January 21, 2016 -- We hope you are having a great start to the new year and want to make sure we do everything we can to help you live pain-free in 2016. Continuing our seven-part series on correcting the movement problems that cause back issues, we will now address tight hips and a lack of mobility in the hip area.
If we can improve hip mobility, we can sit, squat, walk, and move better. Even if we have limited hip mobility, we still have to move, though, because of work and activity. What happens then is that we start to use, or try to get movement through, our lumbar spine. Because the lumbar spine is meant to be stable, movement in the lumbar region can cause back pain.
Instead of trying to stretch out the back, what you need to do is stretch the hips. I believe that if we can improve hip mobility, we can eliminate more than 50% of back pain. By training hip mobility, we aim to achieve more range of motion and also progress to getting great hip separation; as one leg goes forward, the other has the ability to go back.
The movements we've selected below require very little equipment -- nothing more than some space and a piece of PVC pipe or a wood dowel. All can be done in a small area, so some of you can even do them at work in your office. Coach Rozy loves their versatility; you can use the exercises as a warmup to get ready for more exercise and training, or as a stretching session to help eliminate back pain at work or at home. Depending on your fitness level, you could also include them along with a training session.
The following exercises can be performed as stretches. If you do multiple reps, they can be a workout, or, as we said, they can be part of your dynamic warmup. They're great because you can do them in one spot, or you can perform them while moving if you have room, such as in a hallway.
PVC overhead squat
Squat as low as possible while holding a piece of PVC pipe over your head. Keep your feet planted flat on the floor and think about pushing your knees out over your toes. This will open up your hips and increase the depth of the squat. Remember to keep your chest as upright as possible.
Toe-touch squat to overhead reach
Keep your feet planted flat on the floor, with your legs straight but with a slight bend (don't lock your knees). Then reach down and work to touch your toes, or put your palms on the ground if you can. Next, grab your ankles and sit into a deep squat. Holding the squat, raise your right hand over your head and then your left hand (work to keep your chest up during these movements). With your hands now overhead, stand up into the beginning position.
Kneeling hip extension
Kneel on one knee and plant your opposite foot firmly on the ground. Gently lean forward to the desired range of motion, while keeping your chest as upright as possible. Raise your arms overhead to get an even deeper stretch. Perform the same movement on the other side to avoid muscle imbalances.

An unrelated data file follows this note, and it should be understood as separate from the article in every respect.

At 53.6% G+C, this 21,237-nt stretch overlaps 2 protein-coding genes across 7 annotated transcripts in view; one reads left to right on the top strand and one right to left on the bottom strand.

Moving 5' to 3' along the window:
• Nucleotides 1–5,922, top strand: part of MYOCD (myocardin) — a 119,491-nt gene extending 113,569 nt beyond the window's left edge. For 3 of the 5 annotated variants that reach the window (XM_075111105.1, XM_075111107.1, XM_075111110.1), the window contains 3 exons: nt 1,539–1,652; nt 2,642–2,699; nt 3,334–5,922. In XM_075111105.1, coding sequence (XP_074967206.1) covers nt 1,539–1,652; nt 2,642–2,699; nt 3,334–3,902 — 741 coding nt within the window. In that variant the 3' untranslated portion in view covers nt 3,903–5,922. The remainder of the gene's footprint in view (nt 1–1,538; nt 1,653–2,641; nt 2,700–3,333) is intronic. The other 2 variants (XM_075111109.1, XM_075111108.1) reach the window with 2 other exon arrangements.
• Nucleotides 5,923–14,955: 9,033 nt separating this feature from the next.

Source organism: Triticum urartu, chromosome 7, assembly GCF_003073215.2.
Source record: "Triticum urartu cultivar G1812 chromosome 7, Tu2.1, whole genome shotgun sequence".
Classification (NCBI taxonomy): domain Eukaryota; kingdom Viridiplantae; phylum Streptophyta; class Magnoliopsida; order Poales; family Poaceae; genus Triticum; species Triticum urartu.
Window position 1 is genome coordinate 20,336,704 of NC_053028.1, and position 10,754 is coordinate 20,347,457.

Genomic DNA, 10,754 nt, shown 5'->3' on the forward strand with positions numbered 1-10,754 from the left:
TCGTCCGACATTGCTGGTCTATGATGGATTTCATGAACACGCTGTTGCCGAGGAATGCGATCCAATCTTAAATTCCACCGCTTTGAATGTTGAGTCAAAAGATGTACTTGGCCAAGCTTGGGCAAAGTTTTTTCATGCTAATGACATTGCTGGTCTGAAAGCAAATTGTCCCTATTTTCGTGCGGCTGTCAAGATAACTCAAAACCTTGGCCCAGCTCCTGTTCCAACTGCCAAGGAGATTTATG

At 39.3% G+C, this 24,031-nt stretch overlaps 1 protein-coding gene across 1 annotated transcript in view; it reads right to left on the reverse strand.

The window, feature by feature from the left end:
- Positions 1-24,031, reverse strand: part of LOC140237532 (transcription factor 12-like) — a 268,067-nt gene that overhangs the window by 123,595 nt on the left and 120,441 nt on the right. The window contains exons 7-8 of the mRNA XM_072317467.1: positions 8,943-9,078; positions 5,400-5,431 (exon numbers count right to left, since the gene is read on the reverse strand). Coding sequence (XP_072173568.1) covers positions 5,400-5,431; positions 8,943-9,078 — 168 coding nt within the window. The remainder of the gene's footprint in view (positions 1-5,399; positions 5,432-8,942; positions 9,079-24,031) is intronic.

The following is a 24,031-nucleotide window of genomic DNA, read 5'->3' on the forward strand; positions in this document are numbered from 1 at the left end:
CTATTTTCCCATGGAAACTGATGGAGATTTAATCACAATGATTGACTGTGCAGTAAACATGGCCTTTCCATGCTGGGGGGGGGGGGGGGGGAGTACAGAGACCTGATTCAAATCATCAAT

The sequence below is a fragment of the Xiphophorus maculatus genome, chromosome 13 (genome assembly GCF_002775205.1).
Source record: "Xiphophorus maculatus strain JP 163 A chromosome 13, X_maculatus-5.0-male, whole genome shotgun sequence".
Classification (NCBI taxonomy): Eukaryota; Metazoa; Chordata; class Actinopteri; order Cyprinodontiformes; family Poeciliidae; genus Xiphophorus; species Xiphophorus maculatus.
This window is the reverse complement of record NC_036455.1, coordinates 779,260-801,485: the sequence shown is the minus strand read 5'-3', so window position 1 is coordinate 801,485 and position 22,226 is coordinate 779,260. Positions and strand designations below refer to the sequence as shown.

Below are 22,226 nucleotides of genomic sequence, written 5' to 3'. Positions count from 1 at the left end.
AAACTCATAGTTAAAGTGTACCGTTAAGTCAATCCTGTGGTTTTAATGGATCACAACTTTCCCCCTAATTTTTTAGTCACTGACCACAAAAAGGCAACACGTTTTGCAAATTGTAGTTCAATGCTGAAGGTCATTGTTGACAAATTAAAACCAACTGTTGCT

Starting in a pushup position, move your right foot forward toward your right hand and plant your foot firmly. Next, lower your body toward the ground until you feel a mild stretch in the muscles of your inner thigh and hip flexor. Depending on the depth of your stretch, you may feel this in your glutes as well. Perform the same stretch on your left side.
Lie on your back with your feet planted flat on the floor. Keep your head on the floor and your arms extended. Move your hips toward the sky. You should feel a stretch in your hip flexors and quadriceps.
Beginning on your hands and knees, raise one leg and bend your knee 90°. Abduct the hip (raise it up to the side) while maintaining the same knee angle. Next, reach your knee up as far as possible and then return to the starting position. Do not let your body sway or move, and keep your back flat. Perform on the opposite side.
Just as you did with the fire hydrant exercise, begin on your hands and knees, raise one leg, and bend your knee 90°. Now move your knee through a full circular range of motion, forward to back and vice versa. Imagine raising your knee over an object (like a cone). Keep your torso steady and your back flat. Perform on the opposite side.
If you perform two or three of these exercises two to three times a week (you can do more if you have the time), you will see improvement in hip mobility and back pain. Do these at home or at work, or as part of your routine if you go to the gym. When in a closed-off area, work to hold the positions for 30 to 45 seconds. If you are in an open area and the exercise allows you to move a distance, like Spiderman, travel 15 to 20 yards.
Be on the lookout for part 5 of our back pain series, in which we'll discuss tight or weak quadratus lumborum (QL) muscles and how to fix them. Not sure what your QL muscle is? Find out in our next article!
Doug Wuebben is a registered echocardiographer and also a consultant, international presenter, and author of e-books in the areas of ergonomics, exercise and pain, and injury correction for sonographers. He has also been published on the topics of telemedicine and achieving lab accreditation.
Mark Roozen is a certified strength and conditioning specialist, a certified personal trainer, and a fellow of the National Strength and Conditioning Association (NSCA). He also consults, presents, writes, and works with groups, teams, and organizations around the world. He has been in the strength, conditioning, and performance field for over 30 years.
Wuebben and Roozen are co-founders of Live Pain Free -- The Right Moves. Email firstname.lastname@example.org or go to coachrozy.com for more information on programs, training, or speaking requests, or if you have any questions or comments.
The comments and observations expressed do not necessarily reflect the opinions of AuntMinnie.com.